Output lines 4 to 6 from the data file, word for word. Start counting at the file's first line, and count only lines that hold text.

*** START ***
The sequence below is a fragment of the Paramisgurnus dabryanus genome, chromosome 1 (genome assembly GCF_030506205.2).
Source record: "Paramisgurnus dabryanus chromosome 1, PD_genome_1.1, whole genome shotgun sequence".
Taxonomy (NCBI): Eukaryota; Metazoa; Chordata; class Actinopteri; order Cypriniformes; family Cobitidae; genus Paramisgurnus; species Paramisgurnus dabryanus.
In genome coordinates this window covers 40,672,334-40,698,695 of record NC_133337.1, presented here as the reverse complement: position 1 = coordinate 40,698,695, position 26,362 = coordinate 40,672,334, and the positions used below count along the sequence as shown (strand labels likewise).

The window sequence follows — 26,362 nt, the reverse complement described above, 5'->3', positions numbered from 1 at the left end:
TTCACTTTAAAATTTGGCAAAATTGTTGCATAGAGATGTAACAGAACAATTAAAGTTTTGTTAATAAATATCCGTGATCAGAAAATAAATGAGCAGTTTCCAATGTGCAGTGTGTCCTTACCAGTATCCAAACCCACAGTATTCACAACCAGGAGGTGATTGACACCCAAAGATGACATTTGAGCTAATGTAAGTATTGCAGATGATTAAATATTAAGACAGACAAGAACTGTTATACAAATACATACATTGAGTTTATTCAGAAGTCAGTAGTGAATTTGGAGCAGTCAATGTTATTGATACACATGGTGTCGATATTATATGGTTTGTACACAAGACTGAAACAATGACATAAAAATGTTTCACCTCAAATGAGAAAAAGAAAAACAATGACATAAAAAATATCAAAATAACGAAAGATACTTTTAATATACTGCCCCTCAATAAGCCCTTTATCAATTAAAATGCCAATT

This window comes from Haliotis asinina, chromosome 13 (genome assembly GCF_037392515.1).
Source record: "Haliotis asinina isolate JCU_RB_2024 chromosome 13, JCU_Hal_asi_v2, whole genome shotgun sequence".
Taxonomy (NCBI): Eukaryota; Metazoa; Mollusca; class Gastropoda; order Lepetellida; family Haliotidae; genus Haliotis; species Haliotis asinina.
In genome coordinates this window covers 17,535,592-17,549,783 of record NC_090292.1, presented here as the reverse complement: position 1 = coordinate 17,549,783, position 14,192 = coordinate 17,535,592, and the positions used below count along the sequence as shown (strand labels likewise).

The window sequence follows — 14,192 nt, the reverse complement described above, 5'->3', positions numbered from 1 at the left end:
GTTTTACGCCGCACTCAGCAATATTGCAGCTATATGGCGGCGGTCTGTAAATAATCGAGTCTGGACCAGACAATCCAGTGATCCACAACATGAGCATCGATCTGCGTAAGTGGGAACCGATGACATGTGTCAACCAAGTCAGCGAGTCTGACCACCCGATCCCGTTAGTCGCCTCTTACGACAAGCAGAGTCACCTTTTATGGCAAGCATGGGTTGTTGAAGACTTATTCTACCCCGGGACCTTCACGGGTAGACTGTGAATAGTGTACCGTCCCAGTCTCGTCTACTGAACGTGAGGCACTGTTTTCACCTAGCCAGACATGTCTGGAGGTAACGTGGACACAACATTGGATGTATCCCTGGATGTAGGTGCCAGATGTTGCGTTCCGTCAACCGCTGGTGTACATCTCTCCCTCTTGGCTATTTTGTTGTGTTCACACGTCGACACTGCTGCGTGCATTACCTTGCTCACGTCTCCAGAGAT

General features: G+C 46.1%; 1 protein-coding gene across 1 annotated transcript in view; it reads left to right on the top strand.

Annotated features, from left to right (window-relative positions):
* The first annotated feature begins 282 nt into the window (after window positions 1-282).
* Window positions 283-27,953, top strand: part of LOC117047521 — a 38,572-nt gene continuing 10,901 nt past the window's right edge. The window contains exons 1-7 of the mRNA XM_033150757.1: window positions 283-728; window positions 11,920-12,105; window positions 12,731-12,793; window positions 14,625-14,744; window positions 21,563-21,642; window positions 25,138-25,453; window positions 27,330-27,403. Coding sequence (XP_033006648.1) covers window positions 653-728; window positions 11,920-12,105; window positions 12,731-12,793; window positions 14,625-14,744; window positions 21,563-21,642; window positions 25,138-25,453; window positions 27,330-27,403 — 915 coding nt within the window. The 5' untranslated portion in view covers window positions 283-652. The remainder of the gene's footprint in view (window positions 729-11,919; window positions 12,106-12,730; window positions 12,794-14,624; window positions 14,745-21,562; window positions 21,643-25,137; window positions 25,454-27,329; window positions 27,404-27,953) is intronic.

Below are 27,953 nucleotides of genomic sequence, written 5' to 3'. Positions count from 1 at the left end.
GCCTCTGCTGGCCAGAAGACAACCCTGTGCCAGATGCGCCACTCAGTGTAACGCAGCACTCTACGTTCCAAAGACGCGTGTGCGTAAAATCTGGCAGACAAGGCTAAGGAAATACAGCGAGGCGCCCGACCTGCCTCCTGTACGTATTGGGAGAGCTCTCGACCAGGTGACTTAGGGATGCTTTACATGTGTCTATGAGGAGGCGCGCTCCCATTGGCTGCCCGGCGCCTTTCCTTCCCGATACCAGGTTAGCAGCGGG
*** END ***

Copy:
In genome coordinates this window covers 40,672,334-40,698,695 of record NC_133337.1, presented here as the reverse complement: position 1 = coordinate 40,698,695, position 26,362 = coordinate 40,672,334, and the positions used below count along the sequence as shown (strand labels likewise).

The window sequence follows — 26,362 nt, the reverse complement described above, 5'->3', positions numbered from 1 at the left end:
TTCACTTTAAAATTTGGCAAAATTGTTGCATAGAGATGTAACAGAACAATTAAAGTTTTGTTAATAAATATCCGTGATCAGAAAATAAATGAGCAGTTTCCAATGTGCAGTGTGTCCTTACCAGTATCCAAACCCACAGTATTCACAACCAGGAGGTGATTGACACCCAAAGATGACATTTGAGCTAATGTAAGTATTGCAGATGATTAAATATTAAGACAGACAAGAACTGTTATACAAATACATACATTGAGTTTATTCAGAAGTCAGTAGTGAATTTGGAGCAGTCAATGTTATTGATACACATGGTGTCGATATTATATGGTTTGTACACAAGACTGAAACAATGACATAAAAATGTTTCACCTCAAATGAGAAAAAGAAAAACAATGACATAAAAAATATCAAAATAACGAAAGATACTTTTAATATACTGCCCCTCAATAAGCCCTTTATCAATTAAAATGCCAATT